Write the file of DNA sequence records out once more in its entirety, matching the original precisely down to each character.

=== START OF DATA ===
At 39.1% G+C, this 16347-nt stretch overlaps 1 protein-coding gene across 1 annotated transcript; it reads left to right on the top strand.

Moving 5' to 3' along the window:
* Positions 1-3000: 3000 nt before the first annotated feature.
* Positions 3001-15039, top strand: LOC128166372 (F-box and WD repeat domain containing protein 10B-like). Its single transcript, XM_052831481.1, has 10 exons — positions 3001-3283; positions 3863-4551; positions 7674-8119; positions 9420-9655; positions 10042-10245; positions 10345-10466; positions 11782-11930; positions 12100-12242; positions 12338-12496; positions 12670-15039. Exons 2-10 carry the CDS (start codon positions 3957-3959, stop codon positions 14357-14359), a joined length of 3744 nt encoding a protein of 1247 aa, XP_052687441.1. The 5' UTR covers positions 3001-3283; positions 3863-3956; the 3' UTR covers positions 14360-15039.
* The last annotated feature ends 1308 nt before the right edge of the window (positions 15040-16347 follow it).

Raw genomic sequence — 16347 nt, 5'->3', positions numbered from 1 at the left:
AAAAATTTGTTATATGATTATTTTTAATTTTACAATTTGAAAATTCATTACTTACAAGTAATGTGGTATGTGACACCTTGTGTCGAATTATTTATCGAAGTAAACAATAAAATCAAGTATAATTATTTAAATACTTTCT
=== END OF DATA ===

At 39.1% G+C, this 16347-nt stretch overlaps 1 protein-coding gene across 1 annotated transcript; it reads left to right on the top strand.

Moving 5' to 3' along the window:
* Positions 1-3000: 3000 nt before the first annotated feature.
* Positions 3001-15039, top strand: LOC128166372 (F-box and WD repeat domain containing protein 10B-like). Its single transcript, XM_052831481.1, has 10 exons — positions 3001-3283; positions 3863-4551; positions 7674-8119; positions 9420-9655; positions 10042-10245; positions 10345-10466; positions 11782-11930; positions 12100-12242; positions 12338-12496; positions 12670-15039. Exons 2-10 carry the CDS (start codon positions 3957-3959, stop codon positions 14357-14359), a joined length of 3744 nt encoding a protein of 1247 aa, XP_052687441.1. The 5' UTR covers positions 3001-3283; positions 3863-3956; the 3' UTR covers positions 14360-15039.
* The last annotated feature ends 1308 nt before the right edge of the window (positions 15040-16347 follow it).

Raw genomic sequence — 16347 nt, 5'->3', positions numbered from 1 at the left:
AAAAATTTGTTATATGATTATTTTTAATTTTACAATTTGAAAATTCATTACTTACAAGTAATGTGGTATGTGACACCTTGTGTCGAATTATTTATCGAAGTAAACAATAAAATCAAGTATAATTATTTAAATACTTTCT